Dear College-Bound High School Seniors (and Other Interested Parties)

Below you’ll find the 2014-2015 Common Application Essay Prompts, followed by some further prompting by me. As you read over the topics, note thatwhile they differ in their wording and content, they’re each prodding you to be introspective and focus attention on your growth—as a scholar, as a friend, as a maker of grilled cheese sandwiches. Have fun.

  1. Some students have a background or story that is so central to their identity that they believe their application would be incomplete without it. If this sounds like you, then please share your story.

    My take: Students often find this topic most alluring.Everyone has a “story” or “background” of some sort, after all, and it’s tempting to jump at what at first glance seems like the “easiest” topic to address. But broadest does not always equate to easiest!

    If you choose this prompt, remember that you’re not being asked for your autobiography; you’re being asked to engage the reader in a specific story that illuminates something larger about your life and the way you see the world. Less successful essays fall into a trap of writing some variation of a long resume.

  2. Recount an incident or time when you experienced failure. How did it affect you, and what lessons did you learn?

    My take: Failure is a tender subject for us humans! Though we cringe to admit it, most of us fail—at something—daily. Tackling this prompt takes courage to pull off well. I think your best bet is to zoom in on a fairly quotidian failure – forgetting to pick your younger sibling up from soccer practice, trying to teach your cat to use the litter box, investing your bat mitzvah money in a questionable Internet start-up.

    Don’t feel obliged to reach a forced, clichéd “lesson” about what you learned from your failure. Be honest about the way an experience affected you (maybe you initially resented your younger sibling for playing soccer in the first place, or thought about getting rid of the cat and telling your family it had been hit by a car. That’s awful, I know. But be honest!)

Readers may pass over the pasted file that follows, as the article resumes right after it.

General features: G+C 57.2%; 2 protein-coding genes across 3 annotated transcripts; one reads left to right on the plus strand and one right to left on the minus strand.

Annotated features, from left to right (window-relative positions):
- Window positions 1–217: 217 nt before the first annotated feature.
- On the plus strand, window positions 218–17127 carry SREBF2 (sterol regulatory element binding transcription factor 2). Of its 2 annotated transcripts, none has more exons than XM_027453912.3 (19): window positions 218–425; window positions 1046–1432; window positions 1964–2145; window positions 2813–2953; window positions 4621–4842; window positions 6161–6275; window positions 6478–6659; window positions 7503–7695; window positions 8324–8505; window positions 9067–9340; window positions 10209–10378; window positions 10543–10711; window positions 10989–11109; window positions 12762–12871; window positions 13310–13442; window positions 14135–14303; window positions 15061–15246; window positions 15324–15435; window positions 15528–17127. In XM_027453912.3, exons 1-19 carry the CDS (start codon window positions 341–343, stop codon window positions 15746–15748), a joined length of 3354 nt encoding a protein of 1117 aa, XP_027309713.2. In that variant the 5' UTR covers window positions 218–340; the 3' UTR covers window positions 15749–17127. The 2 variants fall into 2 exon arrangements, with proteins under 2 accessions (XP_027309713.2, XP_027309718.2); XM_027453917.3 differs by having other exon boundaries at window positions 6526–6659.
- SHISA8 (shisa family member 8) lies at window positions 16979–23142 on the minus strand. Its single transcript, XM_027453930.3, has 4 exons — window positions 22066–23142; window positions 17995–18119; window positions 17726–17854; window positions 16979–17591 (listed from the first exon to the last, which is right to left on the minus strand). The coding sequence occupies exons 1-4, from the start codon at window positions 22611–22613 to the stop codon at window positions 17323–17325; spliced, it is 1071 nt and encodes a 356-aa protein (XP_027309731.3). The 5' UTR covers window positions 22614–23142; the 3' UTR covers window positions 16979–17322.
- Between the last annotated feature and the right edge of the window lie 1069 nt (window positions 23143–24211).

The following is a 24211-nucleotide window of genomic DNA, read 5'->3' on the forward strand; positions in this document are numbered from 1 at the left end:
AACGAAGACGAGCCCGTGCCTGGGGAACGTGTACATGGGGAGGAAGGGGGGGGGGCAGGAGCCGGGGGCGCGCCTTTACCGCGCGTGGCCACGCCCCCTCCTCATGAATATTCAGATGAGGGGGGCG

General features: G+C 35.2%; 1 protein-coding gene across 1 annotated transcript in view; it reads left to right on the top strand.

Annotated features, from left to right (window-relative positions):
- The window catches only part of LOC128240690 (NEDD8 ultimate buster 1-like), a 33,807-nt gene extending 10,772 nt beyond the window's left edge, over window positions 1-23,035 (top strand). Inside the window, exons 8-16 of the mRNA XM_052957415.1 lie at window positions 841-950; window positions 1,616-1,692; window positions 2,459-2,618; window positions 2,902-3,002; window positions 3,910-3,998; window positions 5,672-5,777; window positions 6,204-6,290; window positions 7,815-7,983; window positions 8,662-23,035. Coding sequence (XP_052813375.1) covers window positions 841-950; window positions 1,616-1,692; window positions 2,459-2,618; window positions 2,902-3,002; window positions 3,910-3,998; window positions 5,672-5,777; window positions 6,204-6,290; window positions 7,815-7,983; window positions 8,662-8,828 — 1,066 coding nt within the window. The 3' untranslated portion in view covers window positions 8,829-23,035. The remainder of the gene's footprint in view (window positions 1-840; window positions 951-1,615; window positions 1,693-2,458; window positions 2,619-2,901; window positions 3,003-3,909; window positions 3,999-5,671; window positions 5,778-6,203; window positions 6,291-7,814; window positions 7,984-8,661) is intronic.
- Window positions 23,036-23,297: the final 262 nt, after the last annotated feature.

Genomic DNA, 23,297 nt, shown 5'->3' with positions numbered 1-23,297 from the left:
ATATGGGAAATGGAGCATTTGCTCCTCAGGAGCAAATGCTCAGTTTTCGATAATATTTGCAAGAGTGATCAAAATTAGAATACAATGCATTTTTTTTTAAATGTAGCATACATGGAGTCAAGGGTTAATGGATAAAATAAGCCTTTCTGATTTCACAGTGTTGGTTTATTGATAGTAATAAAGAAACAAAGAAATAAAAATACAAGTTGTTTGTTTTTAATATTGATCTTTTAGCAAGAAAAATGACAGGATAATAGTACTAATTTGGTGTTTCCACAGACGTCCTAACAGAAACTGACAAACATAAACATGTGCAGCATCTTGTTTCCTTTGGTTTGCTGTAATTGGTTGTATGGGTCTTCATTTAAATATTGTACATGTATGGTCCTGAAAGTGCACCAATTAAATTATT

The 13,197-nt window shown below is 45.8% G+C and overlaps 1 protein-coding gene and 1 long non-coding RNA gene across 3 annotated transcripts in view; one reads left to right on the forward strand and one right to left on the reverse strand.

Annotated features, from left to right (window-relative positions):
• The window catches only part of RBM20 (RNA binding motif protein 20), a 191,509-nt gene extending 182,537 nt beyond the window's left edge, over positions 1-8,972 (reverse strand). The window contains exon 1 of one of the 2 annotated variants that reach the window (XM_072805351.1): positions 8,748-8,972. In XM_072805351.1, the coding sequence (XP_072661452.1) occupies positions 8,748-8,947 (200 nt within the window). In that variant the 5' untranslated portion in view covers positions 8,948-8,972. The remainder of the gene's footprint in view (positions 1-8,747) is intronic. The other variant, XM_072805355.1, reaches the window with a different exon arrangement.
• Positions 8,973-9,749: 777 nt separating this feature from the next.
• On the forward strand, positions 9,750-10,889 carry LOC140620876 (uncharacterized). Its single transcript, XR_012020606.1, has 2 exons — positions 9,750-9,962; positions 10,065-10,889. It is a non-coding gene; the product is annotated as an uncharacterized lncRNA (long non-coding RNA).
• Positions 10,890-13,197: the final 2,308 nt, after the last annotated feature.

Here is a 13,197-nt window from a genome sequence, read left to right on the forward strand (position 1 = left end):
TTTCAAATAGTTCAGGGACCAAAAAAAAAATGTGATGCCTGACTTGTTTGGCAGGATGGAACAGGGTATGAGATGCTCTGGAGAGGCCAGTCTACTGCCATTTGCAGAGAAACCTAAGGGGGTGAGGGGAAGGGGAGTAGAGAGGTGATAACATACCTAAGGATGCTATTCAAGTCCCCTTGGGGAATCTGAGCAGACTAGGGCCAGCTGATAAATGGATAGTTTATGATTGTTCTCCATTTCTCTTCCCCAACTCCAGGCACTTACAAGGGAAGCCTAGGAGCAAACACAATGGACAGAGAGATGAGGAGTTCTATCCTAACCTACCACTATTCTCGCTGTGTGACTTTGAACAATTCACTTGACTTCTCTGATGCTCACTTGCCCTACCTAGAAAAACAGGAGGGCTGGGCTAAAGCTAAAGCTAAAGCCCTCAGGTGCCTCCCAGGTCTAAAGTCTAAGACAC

3. Reflect on a time when you challenged a belief or idea. What prompted you to act? Would you make the same decision again?

    My take: In my experience, not many students choose to address this prompt, but I think it has interesting potential. Have you ever debated with a teacher about an interpretation of a text offered in English class? Have you ever had an internal moment of reckoning, where you caught yourself thinking one thing about the world (“It always rains at the exact instant I have to change buildings between classes. The universe hates me!”) and then stopped yourself in the moment, and realized your limited perspective?

  4. Describe a place or environment where you are perfectly content. What do you do or experience there, and why is it meaningful to you?

    My take: Get creative with your conceptualization of “place or environment.” Maybe it’s a state of mind. Maybe it’s a moment in the past in which you often catch your mind wandering. Maybe it’s “anywhere but here,” all the time. Elaborate.

  5. Discuss an accomplishment or event, formal or informal, that marked your transition from childhood to adulthood within your culture, community, or family.

    My take: Again, the key here is to stick to something small. Rather than writing about your confirmation, or quinceañeraor debutante ball (hey, it could happen), why not focus on something more micro-level? Perhaps the first time you cooked dinner from scratch. Maybe the first time you set your own alarm clock, or the time you were stuck in an elevator with a young kid who needed to pee.

Whichever prompt with which you choose to engage, whatever story you choose to share, heed this tried and true advice: Lead with the heart. Your heart. You’ll likely encounter lots of well-intentioned opinions from family members, friends, teachers, and your own Internet prowls, but ultimately the essay is meant to be an authentic distillation of who you are and strive to become, not who you think—or who others think—an admissions counselor wants you to be.

Sincerely yours (and waiting with eager-to-read eyes at the ready),

Margrét Ann Thors